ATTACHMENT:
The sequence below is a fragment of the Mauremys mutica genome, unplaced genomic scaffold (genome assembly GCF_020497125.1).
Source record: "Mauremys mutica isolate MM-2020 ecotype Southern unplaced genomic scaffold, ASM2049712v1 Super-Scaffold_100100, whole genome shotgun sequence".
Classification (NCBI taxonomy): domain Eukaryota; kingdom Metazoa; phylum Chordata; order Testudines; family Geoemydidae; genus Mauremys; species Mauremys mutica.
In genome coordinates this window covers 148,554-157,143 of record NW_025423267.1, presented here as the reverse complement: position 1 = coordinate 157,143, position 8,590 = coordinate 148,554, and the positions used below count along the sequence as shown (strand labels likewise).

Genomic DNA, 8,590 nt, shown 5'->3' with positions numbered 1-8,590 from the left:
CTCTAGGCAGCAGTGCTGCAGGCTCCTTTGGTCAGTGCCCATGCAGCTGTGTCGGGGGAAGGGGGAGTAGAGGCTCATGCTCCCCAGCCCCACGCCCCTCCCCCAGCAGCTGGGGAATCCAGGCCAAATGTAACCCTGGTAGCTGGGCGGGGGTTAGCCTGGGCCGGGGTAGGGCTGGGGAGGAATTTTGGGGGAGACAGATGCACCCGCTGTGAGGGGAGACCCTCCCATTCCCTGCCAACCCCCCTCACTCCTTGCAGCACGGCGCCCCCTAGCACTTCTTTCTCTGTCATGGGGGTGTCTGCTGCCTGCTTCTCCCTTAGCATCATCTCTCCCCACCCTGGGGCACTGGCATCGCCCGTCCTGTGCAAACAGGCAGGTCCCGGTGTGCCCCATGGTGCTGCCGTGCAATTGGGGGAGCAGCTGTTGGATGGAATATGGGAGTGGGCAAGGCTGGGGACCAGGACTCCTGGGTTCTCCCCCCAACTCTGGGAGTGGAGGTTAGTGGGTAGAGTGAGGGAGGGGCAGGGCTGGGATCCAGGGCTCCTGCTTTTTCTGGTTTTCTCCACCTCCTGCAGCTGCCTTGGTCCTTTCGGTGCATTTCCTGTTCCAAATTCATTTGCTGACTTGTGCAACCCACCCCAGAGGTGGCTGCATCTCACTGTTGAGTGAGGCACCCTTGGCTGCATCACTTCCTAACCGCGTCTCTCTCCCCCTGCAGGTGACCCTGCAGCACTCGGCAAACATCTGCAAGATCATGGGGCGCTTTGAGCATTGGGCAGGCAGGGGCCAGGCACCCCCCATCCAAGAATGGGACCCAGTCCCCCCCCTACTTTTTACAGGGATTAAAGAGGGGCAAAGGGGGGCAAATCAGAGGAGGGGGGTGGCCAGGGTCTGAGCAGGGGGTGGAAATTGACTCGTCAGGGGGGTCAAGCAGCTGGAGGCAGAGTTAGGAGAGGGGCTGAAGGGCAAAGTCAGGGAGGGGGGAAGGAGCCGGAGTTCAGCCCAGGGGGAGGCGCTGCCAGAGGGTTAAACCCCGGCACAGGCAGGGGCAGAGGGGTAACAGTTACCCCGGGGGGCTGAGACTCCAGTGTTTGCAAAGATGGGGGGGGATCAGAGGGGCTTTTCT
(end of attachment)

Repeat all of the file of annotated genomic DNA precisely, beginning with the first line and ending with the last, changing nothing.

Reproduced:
The sequence below is a fragment of the Mauremys mutica genome, unplaced genomic scaffold (genome assembly GCF_020497125.1).
Source record: "Mauremys mutica isolate MM-2020 ecotype Southern unplaced genomic scaffold, ASM2049712v1 Super-Scaffold_100100, whole genome shotgun sequence".
Classification (NCBI taxonomy): domain Eukaryota; kingdom Metazoa; phylum Chordata; order Testudines; family Geoemydidae; genus Mauremys; species Mauremys mutica.
In genome coordinates this window covers 148,554-157,143 of record NW_025423267.1, presented here as the reverse complement: position 1 = coordinate 157,143, position 8,590 = coordinate 148,554, and the positions used below count along the sequence as shown (strand labels likewise).

Genomic DNA, 8,590 nt, shown 5'->3' with positions numbered 1-8,590 from the left:
CTCTAGGCAGCAGTGCTGCAGGCTCCTTTGGTCAGTGCCCATGCAGCTGTGTCGGGGGAAGGGGGAGTAGAGGCTCATGCTCCCCAGCCCCACGCCCCTCCCCCAGCAGCTGGGGAATCCAGGCCAAATGTAACCCTGGTAGCTGGGCGGGGGTTAGCCTGGGCCGGGGTAGGGCTGGGGAGGAATTTTGGGGGAGACAGATGCACCCGCTGTGAGGGGAGACCCTCCCATTCCCTGCCAACCCCCCTCACTCCTTGCAGCACGGCGCCCCCTAGCACTTCTTTCTCTGTCATGGGGGTGTCTGCTGCCTGCTTCTCCCTTAGCATCATCTCTCCCCACCCTGGGGCACTGGCATCGCCCGTCCTGTGCAAACAGGCAGGTCCCGGTGTGCCCCATGGTGCTGCCGTGCAATTGGGGGAGCAGCTGTTGGATGGAATATGGGAGTGGGCAAGGCTGGGGACCAGGACTCCTGGGTTCTCCCCCCAACTCTGGGAGTGGAGGTTAGTGGGTAGAGTGAGGGAGGGGCAGGGCTGGGATCCAGGGCTCCTGCTTTTTCTGGTTTTCTCCACCTCCTGCAGCTGCCTTGGTCCTTTCGGTGCATTTCCTGTTCCAAATTCATTTGCTGACTTGTGCAACCCACCCCAGAGGTGGCTGCATCTCACTGTTGAGTGAGGCACCCTTGGCTGCATCACTTCCTAACCGCGTCTCTCTCCCCCTGCAGGTGACCCTGCAGCACTCGGCAAACATCTGCAAGATCATGGGGCGCTTTGAGCATTGGGCAGGCAGGGGCCAGGCACCCCCCATCCAAGAATGGGACCCAGTCCCCCCCCTACTTTTTACAGGGATTAAAGAGGGGCAAAGGGGGGCAAATCAGAGGAGGGGGGTGGCCAGGGTCTGAGCAGGGGGTGGAAATTGACTCGTCAGGGGGGTCAAGCAGCTGGAGGCAGAGTTAGGAGAGGGGCTGAAGGGCAAAGTCAGGGAGGGGGGAAGGAGCCGGAGTTCAGCCCAGGGGGAGGCGCTGCCAGAGGGTTAAACCCCGGCACAGGCAGGGGCAGAGGGGTAACAGTTACCCCGGGGGGCTGAGACTCCAGTGTTTGCAAAGATGGGGGGGGATCAGAGGGGCTTTTCT